Diamonds are a woman’s best friend,they say. Now,a new study has claimed that the gems may soon turn out to be a patient’s best friend as well.
An international team,led by scientists from Harvard University,has carried out the study and found that diamond,formed of pure carbon,occasionally has minute imperfections within its crystalline lattice.
A common impurity is a “nitrogen vacancy”,in which two carbon atoms are replaced by a single atom of nitrogen,leaving the other carbon atom space vacant. Nitrogen vacancies are in part responsible for diamond’s famed luster,for they are actually fluorescent.
According to the scientists,the slight variations in this fluorescence can be used to determine the magnetic spin of a single electron in the nitrogen. Spin’s quantum property that has a value of either “up” or “down”,and therefore could represent one or zero in binary computation.
The team’s recent achievement was to transfer this quantum information repeatedly between the nitrogen electron and the nuclei of adjacent carbon atoms,forming a small circuit capable of logic operations.
Reading a quantum bit’s spin information a fundamental task for a quantum computer has been a daunting challenge,but the team demonstrated that by transferring the information back and forth between the electron and the nuclei,the information could be amplified,making it much easier to read.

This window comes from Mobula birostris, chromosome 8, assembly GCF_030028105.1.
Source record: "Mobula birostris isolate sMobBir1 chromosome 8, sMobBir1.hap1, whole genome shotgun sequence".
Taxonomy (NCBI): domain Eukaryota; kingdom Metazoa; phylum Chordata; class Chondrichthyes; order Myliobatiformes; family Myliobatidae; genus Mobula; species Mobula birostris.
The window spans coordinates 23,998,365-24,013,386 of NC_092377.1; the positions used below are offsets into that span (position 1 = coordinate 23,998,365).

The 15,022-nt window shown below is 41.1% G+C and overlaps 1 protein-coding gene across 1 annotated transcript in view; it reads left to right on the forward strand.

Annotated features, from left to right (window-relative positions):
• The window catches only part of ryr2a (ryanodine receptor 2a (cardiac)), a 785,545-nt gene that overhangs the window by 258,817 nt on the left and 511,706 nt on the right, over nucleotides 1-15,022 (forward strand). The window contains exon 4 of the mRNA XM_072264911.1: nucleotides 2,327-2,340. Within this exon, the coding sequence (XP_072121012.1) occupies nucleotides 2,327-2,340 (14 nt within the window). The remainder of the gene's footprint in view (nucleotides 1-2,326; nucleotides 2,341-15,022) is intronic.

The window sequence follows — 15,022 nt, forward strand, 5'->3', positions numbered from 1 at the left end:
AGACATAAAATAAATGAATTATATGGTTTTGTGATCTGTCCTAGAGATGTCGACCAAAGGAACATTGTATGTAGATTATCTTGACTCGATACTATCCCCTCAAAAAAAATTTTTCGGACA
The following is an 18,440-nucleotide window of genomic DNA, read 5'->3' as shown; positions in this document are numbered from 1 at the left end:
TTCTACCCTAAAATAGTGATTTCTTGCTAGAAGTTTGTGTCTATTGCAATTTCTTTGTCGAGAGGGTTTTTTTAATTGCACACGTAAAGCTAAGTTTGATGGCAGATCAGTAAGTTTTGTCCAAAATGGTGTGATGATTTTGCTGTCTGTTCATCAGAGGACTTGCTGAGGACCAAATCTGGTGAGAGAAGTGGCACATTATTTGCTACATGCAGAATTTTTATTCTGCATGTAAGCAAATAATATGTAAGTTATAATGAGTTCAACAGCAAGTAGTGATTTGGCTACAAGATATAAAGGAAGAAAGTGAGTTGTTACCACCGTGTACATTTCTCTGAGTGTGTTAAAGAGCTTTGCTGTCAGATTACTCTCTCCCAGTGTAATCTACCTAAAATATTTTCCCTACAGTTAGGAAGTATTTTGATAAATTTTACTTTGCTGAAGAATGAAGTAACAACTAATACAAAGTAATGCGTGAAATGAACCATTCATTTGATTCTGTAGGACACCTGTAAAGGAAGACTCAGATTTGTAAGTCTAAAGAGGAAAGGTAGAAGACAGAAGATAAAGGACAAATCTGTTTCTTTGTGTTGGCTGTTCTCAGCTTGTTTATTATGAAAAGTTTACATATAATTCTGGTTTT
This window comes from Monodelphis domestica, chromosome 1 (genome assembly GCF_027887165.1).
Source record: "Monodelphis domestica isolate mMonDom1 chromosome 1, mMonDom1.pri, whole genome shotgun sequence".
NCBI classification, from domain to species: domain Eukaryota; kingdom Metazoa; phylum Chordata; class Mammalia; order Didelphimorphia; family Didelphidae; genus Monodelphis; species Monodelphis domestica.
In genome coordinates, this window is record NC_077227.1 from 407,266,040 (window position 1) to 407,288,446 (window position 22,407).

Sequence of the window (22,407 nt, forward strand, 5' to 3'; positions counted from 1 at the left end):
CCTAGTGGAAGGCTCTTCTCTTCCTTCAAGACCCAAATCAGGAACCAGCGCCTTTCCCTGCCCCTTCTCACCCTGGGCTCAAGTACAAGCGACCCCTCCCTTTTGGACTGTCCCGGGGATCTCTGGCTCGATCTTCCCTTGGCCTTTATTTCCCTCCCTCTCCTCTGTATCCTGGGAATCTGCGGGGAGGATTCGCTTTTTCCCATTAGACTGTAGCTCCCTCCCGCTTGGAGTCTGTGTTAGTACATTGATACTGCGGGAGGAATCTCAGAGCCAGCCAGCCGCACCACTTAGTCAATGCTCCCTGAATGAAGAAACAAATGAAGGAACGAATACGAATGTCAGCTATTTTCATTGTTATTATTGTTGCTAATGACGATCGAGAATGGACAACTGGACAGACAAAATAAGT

Lead scientist Jacob Taylor said the findings are “evolutionary,not revolutionary” for quantum computing field and that the medical world may reap practical benefits from the discovery long before a working quantum computer is built.
He envisions diamond-tipped sensors performing magnetic resonance tests on individual cells within the body,or on single molecules drug companies want to investigate a sort of MRI scanner for the microscopic.
“That’s commonly thought not to be possible because in both of these cases the magnetic fields are so small. But this technique has very low toxicity and can be done at room temperature. It could potentially look inside a single cell and allow us to visualise what’s happening in different spots,” Taylor said.
The work,published in the ‘Physics and Chemistry’ journal,has long-term goal of developing quantum computers,but it has borne fruit that may have more immediate application in medical science.
The finding that a candidate “quantum bit” has great sensitivity to magnetic fields hints that MRI-like devices that can probe individual drug molecules and living cells may be possible,they said.